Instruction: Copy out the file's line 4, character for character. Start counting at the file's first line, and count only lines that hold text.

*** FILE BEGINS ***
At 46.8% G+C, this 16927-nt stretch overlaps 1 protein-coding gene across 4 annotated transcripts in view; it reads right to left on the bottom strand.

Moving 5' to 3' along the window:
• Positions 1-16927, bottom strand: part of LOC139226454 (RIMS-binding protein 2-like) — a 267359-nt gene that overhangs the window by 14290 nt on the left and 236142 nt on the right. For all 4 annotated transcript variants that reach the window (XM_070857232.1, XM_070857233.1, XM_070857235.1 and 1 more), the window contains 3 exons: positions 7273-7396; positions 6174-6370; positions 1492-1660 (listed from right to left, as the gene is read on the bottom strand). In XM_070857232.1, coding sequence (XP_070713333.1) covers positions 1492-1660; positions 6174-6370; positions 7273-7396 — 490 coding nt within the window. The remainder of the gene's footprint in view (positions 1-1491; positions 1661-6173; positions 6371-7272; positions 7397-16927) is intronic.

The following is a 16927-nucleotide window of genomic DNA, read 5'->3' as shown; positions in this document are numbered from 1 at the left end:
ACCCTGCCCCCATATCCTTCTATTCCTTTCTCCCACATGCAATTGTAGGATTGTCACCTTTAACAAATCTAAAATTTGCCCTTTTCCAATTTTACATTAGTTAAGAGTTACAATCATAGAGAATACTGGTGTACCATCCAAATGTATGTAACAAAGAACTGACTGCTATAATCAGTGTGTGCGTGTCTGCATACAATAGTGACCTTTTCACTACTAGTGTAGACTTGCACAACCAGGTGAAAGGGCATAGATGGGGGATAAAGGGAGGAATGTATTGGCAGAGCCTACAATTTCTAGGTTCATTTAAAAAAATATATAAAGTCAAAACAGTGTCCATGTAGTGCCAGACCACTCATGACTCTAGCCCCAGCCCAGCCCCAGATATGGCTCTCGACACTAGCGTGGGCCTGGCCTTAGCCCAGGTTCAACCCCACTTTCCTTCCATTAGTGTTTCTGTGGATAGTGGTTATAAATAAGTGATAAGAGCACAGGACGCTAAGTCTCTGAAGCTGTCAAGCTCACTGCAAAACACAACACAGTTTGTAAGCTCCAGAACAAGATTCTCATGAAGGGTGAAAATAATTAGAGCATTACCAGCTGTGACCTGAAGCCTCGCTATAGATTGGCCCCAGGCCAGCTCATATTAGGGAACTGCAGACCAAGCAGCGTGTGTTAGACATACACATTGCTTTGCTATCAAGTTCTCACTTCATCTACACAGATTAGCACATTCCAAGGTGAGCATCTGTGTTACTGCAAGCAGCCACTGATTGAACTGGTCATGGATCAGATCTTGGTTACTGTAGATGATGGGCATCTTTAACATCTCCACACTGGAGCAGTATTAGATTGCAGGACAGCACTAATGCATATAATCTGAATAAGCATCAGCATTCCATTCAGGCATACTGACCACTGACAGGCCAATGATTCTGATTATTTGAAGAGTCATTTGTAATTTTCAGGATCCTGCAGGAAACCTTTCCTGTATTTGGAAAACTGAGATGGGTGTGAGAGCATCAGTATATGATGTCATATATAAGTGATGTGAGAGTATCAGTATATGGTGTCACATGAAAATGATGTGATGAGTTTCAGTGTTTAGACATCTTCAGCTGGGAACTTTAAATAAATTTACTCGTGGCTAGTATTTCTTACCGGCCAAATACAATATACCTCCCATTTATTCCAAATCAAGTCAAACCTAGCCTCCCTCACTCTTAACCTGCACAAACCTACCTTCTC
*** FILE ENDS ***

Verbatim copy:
The following is a 16927-nucleotide window of genomic DNA, read 5'->3' as shown; positions in this document are numbered from 1 at the left end: